Politico; Friday, July 16, 2010; has an article titled It's Time To Shift Spending To States, by Jeffrey A. Miron of Harvard University and Cato Institute. Miron says that entitlement spending is too high, that the government needs to cut entitlement spending, and that entitlement programs should be transferred from the american federal government to american state governments.
It is not possible to judge the details of Miron's proposal because Miron does not give any details. Miron correctly recognizes that competitive federalism is good because competitive federalism makes it easier to experiment with alternative social programs on a small scale, and because competitive federalism makes it easier to customize social programs for local situations. But Miron's proposal is suspect because Miron's primary objective is to reduce government spending on social programs.
Every person is different. Different people have different ideas. Some people think the government should spend a lot of money on social programs. Some people think the government should spend very little money on social programs. The government should provide the amount of social spending which the citizens desire. But the citizens disagree.
A government without competitive federalism should compromise. The government is spending the correct amount on social programs when half the citizens want more government spending on social programs and half the citizens want less government spending on social programs.
If the american federal government transfers social programs to state governments, the people who want more government spending on social programs will lobby their state governments to increase spending on social programs, and the people who want less government spending on social programs will lobby their state governments to reduce spending on social programs. Some state governments will increase spending on social programs, and some state governments will reduce spending on social programs. In the short term, the overall level of government spending on social programs should not change.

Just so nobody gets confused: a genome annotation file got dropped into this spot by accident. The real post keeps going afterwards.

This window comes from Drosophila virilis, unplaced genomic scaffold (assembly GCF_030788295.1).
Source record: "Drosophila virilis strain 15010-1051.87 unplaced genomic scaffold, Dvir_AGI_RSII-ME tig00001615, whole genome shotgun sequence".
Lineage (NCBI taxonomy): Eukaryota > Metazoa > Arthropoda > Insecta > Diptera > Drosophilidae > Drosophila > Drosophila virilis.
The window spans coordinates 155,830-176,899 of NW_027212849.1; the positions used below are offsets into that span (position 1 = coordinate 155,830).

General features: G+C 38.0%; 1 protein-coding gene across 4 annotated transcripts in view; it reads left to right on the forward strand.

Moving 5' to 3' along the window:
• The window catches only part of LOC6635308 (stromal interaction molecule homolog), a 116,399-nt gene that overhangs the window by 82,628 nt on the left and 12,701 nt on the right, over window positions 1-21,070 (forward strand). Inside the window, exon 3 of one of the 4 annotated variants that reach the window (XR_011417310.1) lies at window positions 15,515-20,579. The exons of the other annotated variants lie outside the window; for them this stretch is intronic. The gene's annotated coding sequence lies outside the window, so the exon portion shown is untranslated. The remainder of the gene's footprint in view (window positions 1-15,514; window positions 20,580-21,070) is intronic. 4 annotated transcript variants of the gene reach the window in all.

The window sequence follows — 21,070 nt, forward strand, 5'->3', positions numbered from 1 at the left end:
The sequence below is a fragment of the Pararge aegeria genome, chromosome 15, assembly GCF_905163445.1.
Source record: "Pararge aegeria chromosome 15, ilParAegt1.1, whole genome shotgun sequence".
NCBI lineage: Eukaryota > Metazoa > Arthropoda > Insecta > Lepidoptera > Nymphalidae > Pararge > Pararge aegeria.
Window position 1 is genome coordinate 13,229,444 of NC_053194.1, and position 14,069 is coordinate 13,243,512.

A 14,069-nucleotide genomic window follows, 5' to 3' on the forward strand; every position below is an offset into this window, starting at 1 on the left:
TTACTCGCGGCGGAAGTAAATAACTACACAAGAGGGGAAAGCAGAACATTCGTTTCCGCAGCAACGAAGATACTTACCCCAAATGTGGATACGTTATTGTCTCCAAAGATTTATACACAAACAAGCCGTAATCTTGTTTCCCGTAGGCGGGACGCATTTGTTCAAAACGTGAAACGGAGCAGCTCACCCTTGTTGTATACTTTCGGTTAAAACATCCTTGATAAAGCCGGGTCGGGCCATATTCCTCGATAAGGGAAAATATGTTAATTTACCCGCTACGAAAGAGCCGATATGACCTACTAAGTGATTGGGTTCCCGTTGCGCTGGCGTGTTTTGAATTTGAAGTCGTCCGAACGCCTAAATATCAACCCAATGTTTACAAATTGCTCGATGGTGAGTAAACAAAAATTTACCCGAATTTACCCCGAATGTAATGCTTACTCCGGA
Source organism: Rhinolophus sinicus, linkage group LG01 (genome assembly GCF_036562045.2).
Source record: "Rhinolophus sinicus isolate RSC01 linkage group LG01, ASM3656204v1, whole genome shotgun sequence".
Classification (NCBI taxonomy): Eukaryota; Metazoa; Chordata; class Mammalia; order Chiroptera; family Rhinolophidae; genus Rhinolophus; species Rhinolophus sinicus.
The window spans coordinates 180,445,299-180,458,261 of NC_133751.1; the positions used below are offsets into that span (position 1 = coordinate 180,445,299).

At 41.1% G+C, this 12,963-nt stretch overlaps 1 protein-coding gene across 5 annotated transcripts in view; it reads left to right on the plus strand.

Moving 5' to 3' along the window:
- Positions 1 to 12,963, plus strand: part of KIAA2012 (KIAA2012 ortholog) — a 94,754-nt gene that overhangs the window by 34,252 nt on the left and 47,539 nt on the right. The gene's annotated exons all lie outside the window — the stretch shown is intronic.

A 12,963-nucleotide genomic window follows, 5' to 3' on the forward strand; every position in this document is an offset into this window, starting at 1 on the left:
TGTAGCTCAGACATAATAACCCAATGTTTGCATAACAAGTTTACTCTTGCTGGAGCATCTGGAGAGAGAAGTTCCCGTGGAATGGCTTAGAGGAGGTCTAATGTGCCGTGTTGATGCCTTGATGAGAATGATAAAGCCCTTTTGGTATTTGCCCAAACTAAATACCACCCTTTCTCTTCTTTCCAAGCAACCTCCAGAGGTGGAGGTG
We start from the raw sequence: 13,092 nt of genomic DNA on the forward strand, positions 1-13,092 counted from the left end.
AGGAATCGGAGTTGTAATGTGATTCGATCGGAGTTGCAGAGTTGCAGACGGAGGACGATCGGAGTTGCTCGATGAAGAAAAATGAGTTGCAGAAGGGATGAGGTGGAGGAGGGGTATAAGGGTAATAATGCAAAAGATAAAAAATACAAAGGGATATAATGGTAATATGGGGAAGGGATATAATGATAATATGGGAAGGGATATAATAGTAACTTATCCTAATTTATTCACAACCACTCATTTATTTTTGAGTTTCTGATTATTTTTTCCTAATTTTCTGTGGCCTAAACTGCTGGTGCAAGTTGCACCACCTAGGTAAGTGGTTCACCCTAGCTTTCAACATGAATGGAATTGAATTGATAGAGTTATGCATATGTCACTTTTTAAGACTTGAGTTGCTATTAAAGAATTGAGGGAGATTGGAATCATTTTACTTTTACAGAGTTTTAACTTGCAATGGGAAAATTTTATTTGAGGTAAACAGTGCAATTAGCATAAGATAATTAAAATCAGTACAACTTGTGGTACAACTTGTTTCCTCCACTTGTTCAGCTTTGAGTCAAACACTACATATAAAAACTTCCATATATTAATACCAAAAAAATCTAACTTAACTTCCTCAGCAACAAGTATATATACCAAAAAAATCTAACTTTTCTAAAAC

If the overall level level of government spending on social programs does change in the short term, that means the government is being manipulated by priviledged special interests instead of doing what the people want. The short term change in government spending on social programs suggests a shift in the balance of power between opposing priviledged special interests.
In the long term, different states will have different government programs. People will study the outcomes of different programs and will become more knowledgable about how much the government ought to spend on social programs, and about how social programs should be structured. This increase in knowledge might cause people to change their minds about how much the government should spend on social programs. In the long term, the overall level of government spending on social programs might increase or decrease. But this change should occur as result of the increase in knowledge about social programs, not because it was planned in advance.
In any sporting event, the outcome should not be known in advance. People may attempt to predict the outcome, and fans may place bets on their favorite teams. But the judges/referees/umpires should never bet on the outcome, and should not predict the outcome either.
When Miron proposes competitive federalism to reduce government spending, he is like an umpire who declares a winner before the game has begun. More precisely, Miron is like a sports association which first decides which team will win, then sets the rules of the game, choosing rules which favor the chosen team. The purpose of competitive federalism is not to reduce government spending. The purpose of competitive federalism is to allow people who want more government spending to have more government spending while simultaneously allowing people who want less government spending to have less government spending.
Like a sporting event, competitive federalism needs rules. Rules which favor higher government spending are unfair. Rules which favor lower government spending are unfair. Ideally, the people who make the rules for competitive federalism should have no opinion about whether government spending should be increased or decreased. In reality, that is probably impossible, because anyone that opinionless would probably be too stupid and ignorant to make rules for competitive federalism. The best solution is for the rules of competitive federalism to be made by a committee which includes some people who want more government spending and other people who want less government spending. Or the people who want more government spending could make one proposal, and the people who want less government spending could make another proposal, and then a compromise betweent the two proposals could be implemented.
During the 1980s in America, Ronald Reagan made some proposals for new federalism and block grants. These were also bad competitive federalism because the rules were arranged to favor reduced government spending.